The diagnosis of lung cancer can be devastating. If it happens to you or a loved one, you'll want accurate information and answers to your questions in terms you can understand.
Use the resources below as a starting point in your research to understand what cancer is, how lung cancer symptoms present themselves, and how lung cancer is diagnosed and treated.
According to the American Cancer Society, 87 percent of all lung cancer cases involve tobacco. Cigarette smoking, cigar smoking and secondhand smoke can all contribute to both non-small cell lung cancer and small cell lung cancer.
Early diagnosis of lung cancer can be difficult because symptoms don't often present themselves aggressively until the disease is in advanced stages.
A doctor will evaluate several factors when diagnosing lung cancer. A patient's smoking history, exposure to occupational hazards and family history will be taken into account.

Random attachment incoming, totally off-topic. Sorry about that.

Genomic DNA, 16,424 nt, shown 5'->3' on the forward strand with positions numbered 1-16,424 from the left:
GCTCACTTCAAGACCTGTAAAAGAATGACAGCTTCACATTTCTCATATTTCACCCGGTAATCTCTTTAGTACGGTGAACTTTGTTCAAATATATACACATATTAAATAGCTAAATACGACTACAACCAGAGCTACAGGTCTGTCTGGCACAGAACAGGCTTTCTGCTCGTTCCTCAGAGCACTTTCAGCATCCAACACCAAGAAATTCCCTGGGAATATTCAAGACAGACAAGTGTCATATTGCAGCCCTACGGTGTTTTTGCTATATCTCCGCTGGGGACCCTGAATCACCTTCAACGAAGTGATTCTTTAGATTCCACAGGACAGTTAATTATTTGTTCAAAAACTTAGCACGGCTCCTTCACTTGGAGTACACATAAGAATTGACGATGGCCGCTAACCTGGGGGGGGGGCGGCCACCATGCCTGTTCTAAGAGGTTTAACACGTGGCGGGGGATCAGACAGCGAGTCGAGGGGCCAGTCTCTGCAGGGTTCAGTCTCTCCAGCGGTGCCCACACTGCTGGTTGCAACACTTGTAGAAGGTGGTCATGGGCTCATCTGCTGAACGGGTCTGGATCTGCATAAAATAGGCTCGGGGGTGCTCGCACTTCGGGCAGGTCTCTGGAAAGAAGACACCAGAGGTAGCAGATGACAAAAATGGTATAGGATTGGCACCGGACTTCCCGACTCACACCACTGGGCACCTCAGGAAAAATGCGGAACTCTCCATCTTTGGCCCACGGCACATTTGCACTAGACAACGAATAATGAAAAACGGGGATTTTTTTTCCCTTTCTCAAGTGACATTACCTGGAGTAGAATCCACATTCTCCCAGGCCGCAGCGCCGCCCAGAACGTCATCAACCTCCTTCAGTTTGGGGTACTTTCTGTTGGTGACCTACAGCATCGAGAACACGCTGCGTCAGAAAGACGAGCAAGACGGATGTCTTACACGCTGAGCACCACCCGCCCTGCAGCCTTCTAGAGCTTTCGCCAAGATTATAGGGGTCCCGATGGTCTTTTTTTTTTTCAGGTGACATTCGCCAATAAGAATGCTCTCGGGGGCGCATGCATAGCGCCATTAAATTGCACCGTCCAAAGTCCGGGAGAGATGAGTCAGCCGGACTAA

If cancer is present, the doctor will want to determine whether it has spread to other parts of the body, what is known as staging. Lung cancer often spreads to the brain or bones. Staging helps the doctor decide on a plan for treatment.
The particulars of lung cancer stages from About.com Lung Cancer.
Surgery may be chosen as the best course of treatment for non-small cell lung cancer, especially if the cancer is detected in its early stages and hasn't spread to other areas of the body.
Side effects from lung cancer treatments vary from person to person, and are often temporary. Doctors and nurses can explain possible side effects of a particular treatment plan, and ways to alleviate discomfort during and after treatment.